New "business as usual" in crisis times
April 2, 2020 | View PDF
“The extension of the governor’s order through the end of April doesn’t change much in terms of the city’s operations,” City Manage Daniel Ortiz said last weekend. “Our public offices such as finance/utilities, planning, City Hall, public works office and animal control are closed to the public. Local governments are exempt and must continue to provide essential services.”
Gov. Gavin Newsom had issued another executive order banning the eviction of renters who are affected by COVID-19 on Friday.
On that same day, the Kern County Department of Public Health identified a Delano woman as the first person in Kern County to die of the Coronavirus COVID-19.
AT&T users received a message stating that customers will not have internet or wifi disconnected during the quarantine period for nonpayment after May 14.
WUESD still hopes to reopen schools by May 4, while WHS and WIHS staff and students are set to restart by May 5.
St. John's Catholic Church will not be holding mass for an undetermined amount of time.
Most restaurants are offering takeout only.
Wasco resident Niki Espinoza initiated a campaign to have everyone in Wasco put their Christmas house lights up. "This is to bring light into this dark time," she said on Facebook. "Let's Light Up the Night!"
Checking out Walmart on Sunday, the parking lot had plenty of empty spaces and carts were lined up to the side of the entrance.
The method of disinfecting hands by using a disinfectant wipe as you enter the store has been changed to an automatic foamy disinfectant squirting into the palm of the customer's hand, the customer is to rub the hands together as if washing them, and use the paper towel provided to dry off the hands.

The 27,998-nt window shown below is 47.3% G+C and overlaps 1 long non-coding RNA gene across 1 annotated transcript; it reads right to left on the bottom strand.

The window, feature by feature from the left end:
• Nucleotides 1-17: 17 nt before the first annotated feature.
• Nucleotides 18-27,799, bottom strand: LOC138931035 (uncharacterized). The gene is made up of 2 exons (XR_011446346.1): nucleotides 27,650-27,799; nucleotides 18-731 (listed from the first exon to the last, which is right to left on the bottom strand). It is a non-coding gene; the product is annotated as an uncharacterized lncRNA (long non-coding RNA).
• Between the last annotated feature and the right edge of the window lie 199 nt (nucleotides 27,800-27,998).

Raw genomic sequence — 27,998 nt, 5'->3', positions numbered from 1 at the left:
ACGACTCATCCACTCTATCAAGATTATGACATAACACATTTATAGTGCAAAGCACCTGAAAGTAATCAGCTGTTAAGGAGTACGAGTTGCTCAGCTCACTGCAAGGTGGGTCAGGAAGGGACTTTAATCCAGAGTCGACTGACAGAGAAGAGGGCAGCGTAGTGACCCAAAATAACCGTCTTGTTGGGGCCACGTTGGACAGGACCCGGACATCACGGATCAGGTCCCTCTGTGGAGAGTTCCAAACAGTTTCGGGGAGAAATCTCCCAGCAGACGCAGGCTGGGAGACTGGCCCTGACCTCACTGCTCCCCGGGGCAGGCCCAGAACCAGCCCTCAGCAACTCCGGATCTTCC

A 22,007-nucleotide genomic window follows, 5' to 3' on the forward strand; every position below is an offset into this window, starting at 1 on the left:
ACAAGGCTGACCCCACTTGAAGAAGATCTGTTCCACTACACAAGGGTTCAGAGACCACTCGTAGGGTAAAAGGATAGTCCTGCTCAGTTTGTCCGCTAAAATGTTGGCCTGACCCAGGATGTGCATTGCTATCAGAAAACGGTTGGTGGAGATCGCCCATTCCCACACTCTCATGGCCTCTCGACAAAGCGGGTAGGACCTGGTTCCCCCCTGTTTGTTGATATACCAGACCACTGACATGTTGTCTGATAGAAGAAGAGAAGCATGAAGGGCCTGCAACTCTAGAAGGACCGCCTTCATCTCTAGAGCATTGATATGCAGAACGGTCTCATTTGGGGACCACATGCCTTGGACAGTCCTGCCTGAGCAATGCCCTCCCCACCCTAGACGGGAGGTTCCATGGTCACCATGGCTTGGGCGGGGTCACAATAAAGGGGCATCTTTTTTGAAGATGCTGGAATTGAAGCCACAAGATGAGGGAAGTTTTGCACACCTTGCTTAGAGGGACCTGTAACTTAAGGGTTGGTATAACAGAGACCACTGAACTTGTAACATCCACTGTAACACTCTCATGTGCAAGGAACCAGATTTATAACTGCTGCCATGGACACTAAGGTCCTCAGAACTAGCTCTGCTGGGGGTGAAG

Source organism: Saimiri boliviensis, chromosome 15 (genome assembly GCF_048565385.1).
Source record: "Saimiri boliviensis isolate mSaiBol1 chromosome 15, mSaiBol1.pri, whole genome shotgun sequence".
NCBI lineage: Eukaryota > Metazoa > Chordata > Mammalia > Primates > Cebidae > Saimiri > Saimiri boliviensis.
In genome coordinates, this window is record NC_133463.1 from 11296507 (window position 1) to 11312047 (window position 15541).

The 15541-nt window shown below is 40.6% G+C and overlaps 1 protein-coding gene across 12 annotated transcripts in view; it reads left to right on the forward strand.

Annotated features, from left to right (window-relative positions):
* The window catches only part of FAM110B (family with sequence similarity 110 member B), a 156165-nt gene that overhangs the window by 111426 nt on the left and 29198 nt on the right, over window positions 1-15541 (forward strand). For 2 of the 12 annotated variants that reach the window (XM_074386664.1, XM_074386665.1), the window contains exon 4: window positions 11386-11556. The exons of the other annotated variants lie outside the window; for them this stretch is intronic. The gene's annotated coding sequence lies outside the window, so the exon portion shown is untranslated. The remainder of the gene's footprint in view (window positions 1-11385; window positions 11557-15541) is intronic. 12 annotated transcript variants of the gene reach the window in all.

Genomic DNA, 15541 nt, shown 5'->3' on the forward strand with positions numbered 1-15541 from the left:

Disinfectant wipes for purchase were nowhere to be found; no Lysol either. Several of the shelves looked as if they had finally been restocked. The dry cereal shelves remain bare except for a box or package of cereals scattered on the shelves.
In an interview with NorthKernNews.com, Mayor Tilo Cortez commented on a local supermarket price-gouging customers.
Cortez responded that while he doesn't condone price gouging, he stated that he checked out the market for prices on water. "The store was charging $5.99 for a case of water and the owner let me look at his books, where he paid $4.99 for each case of water." he said. "That's not price gouging when he is only making $1 from each case sold."
Cortez then added that it could be the store was being taken advantage of when it purchased the water, but he also gave an example of a woman who went to Fiesta Market to buy a dozen eggs, and he was selling them for $4.99 a dozen. She complained, then left the store heading across the street to get gas at Faststrip. She found a dozen and half for $2.99, and bought them.
Cortez stated that if anyone feels they are being gouged and are paying too much for a particular item, they are encouraged to call the District Attorney's office at 661-868-2340.
A couple of noticeable items of interest to local shoppers: Gas prices have risen. On March 12 gas was $2.98 a gallon at some gas stations in Bakersfield, and the Wasco Faststrip was down to $3.05 a gallon. It's now back up to $3.59 a gallon at Faststrip.
And, Walmart has Easter cards, candy, baskets and gifts on display in the store. Perhaps a holiday miracle for April 12?